The Activity Centre is part of the Children’s Hospital School at Great Ormond Street Hospital (GOSH) and University College Hospital (UCH). We spoke with Activity Centre Manager Aoife O’Connor to find out more.
February is LGBT History Month – a month of looking back at the history of gay rights and related civil rights movements – celebrating how far we have come in the fight for equality. For allies, it’s a chance to better understand the struggles that LGBT+ people face and how to better support them.
Sedation and analgesia are well-established practices for children requiring mechanical ventilation reducing biochemical and physiological stress responses, which can directly affect patient outcome (Ista et al 2007) Opioids and benzodiazepines...
Epidermolysis Bullosa (EB) encompasses a group of rare genetic fragile skin conditions, which cause the skin to blister or shear in response to minimal friction or trauma. This page has been compiled by Great Ormond Street Hospital (GOSH) and DEBRA, the national charity that supports people living and working with Epidermolysis Bullosa (EB).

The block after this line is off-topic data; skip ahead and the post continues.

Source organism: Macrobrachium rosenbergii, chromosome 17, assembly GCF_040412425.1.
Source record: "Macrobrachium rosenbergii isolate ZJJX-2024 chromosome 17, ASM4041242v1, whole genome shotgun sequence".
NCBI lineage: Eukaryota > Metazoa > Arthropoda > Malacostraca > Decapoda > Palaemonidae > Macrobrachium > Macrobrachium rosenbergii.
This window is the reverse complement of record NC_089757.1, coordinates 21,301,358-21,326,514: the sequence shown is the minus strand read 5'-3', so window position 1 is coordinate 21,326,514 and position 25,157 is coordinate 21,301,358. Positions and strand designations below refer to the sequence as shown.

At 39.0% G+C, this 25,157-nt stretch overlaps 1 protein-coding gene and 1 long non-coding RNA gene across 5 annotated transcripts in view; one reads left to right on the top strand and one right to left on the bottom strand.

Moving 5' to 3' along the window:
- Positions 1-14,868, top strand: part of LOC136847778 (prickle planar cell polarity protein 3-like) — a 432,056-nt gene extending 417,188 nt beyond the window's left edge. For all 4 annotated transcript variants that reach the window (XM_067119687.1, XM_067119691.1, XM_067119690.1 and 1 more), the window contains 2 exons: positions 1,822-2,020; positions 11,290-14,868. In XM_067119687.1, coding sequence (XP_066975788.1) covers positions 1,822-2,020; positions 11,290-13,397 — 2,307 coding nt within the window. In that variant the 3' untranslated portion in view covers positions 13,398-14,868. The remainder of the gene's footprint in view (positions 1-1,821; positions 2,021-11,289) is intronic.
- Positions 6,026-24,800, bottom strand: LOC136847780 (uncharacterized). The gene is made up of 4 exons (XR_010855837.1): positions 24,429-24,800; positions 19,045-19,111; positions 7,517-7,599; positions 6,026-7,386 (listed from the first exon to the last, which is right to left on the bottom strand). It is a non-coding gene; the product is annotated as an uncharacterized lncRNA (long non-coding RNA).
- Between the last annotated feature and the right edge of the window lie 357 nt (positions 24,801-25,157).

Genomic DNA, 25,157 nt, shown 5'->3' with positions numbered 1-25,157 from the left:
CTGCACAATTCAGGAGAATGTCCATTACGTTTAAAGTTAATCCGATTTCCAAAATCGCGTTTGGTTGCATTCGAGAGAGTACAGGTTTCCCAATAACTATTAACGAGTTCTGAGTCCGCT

The purpose of this document is to provide guidance for the insertion and management of Continuous Local Anaesthetic Infusion via Transversus Abdominis Plane (TAP) at Great Ormond Street Hospital (GOSH).
This information from Great Ormond Street Hospital (GOSH) explains the causes, symptoms and treatments for Epidermolysis Bullosa (EB). EB is a group of inherited disorders in which the skin blisters extremely easily.
Paul meets brothers Freddie (4) and Arthur (2), who are both being treated at Great Ormond Street Hospital (GOSH) for unrelated cancers – Arthur was diagnosed with a brain tumour and three months later, Freddie was diagnosed with sarcoma, a soft tissue cancer.
Paul also catches up with George (15), was born with two small holes in his heart and a thickness in his heart muscles. George’s condition is very rare in children, with only a few hundred people in the UK developing the condition in childhood.
Finally, we meet Angel (4), who was just three months old when doctors in Peterborough discovered she had tumours in both her kidneys. When chemotherapy was unsuccessful, she had to have both kidneys removed at GOSH and is now waiting for a transplant.
The cleft team has a long history of clinical research and audit activity. It is a multi-disciplinary service and the contributions have been from speech and language therapists, psychologists, audiological physicians, orthodontists, paediatricians, as well as surgeons.
This clinical guideline from Great Ormond Street Hospital (GOSH) discusses nutritional requirements for preterm infants receiving enteral nutrition. It does not give guidance on the prescription of parenteral nutrition (PN).